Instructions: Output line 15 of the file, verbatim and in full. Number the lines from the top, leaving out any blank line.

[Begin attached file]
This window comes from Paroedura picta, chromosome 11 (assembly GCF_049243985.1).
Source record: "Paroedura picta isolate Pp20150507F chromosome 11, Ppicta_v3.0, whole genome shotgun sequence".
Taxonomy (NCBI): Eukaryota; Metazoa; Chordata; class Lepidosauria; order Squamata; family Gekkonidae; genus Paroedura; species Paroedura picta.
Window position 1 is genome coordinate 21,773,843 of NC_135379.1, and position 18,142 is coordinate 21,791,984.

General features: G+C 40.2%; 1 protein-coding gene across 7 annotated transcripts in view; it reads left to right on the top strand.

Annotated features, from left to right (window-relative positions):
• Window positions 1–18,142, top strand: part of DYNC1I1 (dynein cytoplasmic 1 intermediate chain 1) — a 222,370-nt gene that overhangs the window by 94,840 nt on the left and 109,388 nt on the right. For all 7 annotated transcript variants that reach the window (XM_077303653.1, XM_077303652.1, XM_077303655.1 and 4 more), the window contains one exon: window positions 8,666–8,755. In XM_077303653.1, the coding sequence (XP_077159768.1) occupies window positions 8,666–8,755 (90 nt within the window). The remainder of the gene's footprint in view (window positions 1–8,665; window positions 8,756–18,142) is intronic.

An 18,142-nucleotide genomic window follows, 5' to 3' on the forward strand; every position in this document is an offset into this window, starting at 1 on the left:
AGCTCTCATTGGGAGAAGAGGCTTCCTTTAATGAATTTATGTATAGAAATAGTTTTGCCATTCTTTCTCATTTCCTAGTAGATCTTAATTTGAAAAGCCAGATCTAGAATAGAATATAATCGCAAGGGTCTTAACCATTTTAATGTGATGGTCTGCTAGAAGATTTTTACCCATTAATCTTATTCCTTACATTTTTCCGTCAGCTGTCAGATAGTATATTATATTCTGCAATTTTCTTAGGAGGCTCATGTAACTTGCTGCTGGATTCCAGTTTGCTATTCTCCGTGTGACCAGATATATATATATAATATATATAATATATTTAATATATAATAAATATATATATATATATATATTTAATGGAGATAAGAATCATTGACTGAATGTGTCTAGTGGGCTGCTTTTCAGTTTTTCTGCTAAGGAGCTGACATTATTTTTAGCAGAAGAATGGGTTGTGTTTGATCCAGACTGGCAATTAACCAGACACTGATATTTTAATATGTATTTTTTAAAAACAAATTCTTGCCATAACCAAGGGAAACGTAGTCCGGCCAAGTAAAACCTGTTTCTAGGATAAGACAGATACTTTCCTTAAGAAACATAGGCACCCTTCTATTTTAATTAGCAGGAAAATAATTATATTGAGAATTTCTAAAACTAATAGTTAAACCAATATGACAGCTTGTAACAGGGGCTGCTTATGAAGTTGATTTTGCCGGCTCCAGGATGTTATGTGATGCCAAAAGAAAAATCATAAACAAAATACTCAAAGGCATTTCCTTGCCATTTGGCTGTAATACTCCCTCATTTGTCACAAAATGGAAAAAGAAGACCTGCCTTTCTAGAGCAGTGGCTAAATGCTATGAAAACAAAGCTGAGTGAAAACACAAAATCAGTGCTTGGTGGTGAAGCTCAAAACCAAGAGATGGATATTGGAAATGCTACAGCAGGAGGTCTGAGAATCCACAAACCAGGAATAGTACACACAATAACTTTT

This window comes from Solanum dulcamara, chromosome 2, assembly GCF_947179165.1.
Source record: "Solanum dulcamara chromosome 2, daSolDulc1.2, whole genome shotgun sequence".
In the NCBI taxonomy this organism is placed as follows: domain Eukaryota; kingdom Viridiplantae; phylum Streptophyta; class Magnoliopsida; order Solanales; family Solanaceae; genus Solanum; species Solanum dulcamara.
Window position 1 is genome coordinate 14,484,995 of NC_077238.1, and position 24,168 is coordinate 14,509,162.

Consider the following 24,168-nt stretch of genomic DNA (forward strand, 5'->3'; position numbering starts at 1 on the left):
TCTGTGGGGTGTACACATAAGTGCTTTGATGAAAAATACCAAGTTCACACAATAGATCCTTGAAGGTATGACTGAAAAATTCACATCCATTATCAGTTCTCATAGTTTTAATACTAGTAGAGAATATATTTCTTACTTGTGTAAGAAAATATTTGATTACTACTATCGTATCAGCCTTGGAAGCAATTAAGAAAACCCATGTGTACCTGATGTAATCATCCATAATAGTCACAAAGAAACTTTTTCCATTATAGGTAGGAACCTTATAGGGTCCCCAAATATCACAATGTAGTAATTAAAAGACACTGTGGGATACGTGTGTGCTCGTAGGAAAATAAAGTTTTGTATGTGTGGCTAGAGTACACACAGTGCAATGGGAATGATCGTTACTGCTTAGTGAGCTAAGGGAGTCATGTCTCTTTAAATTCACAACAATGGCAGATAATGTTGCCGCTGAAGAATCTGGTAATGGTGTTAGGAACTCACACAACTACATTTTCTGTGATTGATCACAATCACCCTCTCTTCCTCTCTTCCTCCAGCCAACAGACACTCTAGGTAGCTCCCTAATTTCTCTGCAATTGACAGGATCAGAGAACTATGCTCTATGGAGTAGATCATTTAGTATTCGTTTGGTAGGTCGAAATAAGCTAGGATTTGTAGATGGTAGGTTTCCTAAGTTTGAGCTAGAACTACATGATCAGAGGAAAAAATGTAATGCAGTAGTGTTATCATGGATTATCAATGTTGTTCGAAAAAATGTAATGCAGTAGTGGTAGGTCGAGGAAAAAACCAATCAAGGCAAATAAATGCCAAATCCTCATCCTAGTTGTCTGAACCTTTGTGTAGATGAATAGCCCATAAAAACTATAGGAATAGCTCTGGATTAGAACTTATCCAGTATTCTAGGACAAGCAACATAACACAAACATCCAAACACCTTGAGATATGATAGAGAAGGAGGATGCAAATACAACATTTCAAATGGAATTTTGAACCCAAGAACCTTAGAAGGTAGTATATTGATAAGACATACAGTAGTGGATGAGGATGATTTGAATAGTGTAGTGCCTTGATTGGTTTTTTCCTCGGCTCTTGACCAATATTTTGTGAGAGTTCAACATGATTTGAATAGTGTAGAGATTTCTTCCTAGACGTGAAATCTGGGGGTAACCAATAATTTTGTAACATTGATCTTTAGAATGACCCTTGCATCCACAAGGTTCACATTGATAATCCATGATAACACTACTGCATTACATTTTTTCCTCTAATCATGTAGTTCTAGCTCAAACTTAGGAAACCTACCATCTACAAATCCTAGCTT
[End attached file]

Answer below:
TCTGTGGGGTGTACACATAAGTGCTTTGATGAAAAATACCAAGTTCACACAATAGATCCTTGAAGGTATGACTGAAAAATTCACATCCATTATCAGTTCTCATAGTTTTAATACTAGTAGAGAATATATTTCTTACTTGTGTAAGAAAATATTTGATTACTACTATCGTATCAGCCTTGGAAGCAATTAAGAAAACCCATGTGTACCTGATGTAATCATCCATAATAGTCACAAAGAAACTTTTTCCATTATAGGTAGGAACCTTATAGGGTCCCCAAATATCACAATGTAGTAATTAAAAGACACTGTGGGATACGTGTGTGCTCGTAGGAAAATAAAGTTTTGTATGTGTGGCTAGAGTACACACAGTGCAATGGGAATGATCGTTACTGCTTAGTGAGCTAAGGGAGTCATGTCTCTTTAAATTCACAACAATGGCAGATAATGTTGCCGCTGAAGAATCTGGTAATGGTGTTAGGAACTCACACAACTACATTTTCTGTGATTGATCACAATCACCCTCTCTTCCTCTCTTCCTCCAGCCAACAGACACTCTAGGTAGCTCCCTAATTTCTCTGCAATTGACAGGATCAGAGAACTATGCTCTATGGAGTAGATCATTTAGTATTCGTTTGGTAGGTCGAAATAAGCTAGGATTTGTAGATGGTAGGTTTCCTAAGTTTGAGCTAGAACTACATGATCAGAGGAAAAAATGTAATGCAGTAGTGTTATCATGGATTATCAATGTTGTTCGAAAAAATGTAATGCAGTAGTGGTAGGTCGAGGAAAAAACCAATCAAGGCAAATAAATGCCAAATCCTCATCCTAGTTGTCTGAACCTTTGTGTAGATGAATAGCCCATAAAAACTATAGGAATAGCTCTGGATTAGAACTTATCCAGTATTCTAGGACAAGCAACATAACACAAACATCCAAACACCTTGAGATATGATAGAGAAGGAGGATGCAAATACAACATTTCAAATGGAATTTTGAACCCAAGAACCTTAGAAGGTAGTATATTGATAAGACATACAGTAGTGGATGAGGATGATTTGAATAGTGTAGTGCCTTGATTGGTTTTTTCCTCGGCTCTTGACCAATATTTTGTGAGAGTTCAACATGATTTGAATAGTGTAGAGATTTCTTCCTAGACGTGAAATCTGGGGGTAACCAATAATTTTGTAACATTGATCTTTAGAATGACCCTTGCATCCACAAGGTTCACATTGATAATCCATGATAACACTACTGCATTACATTTTTTCCTCTAATCATGTAGTTCTAGCTCAAACTTAGGAAACCTACCATCTACAAATCCTAGCTT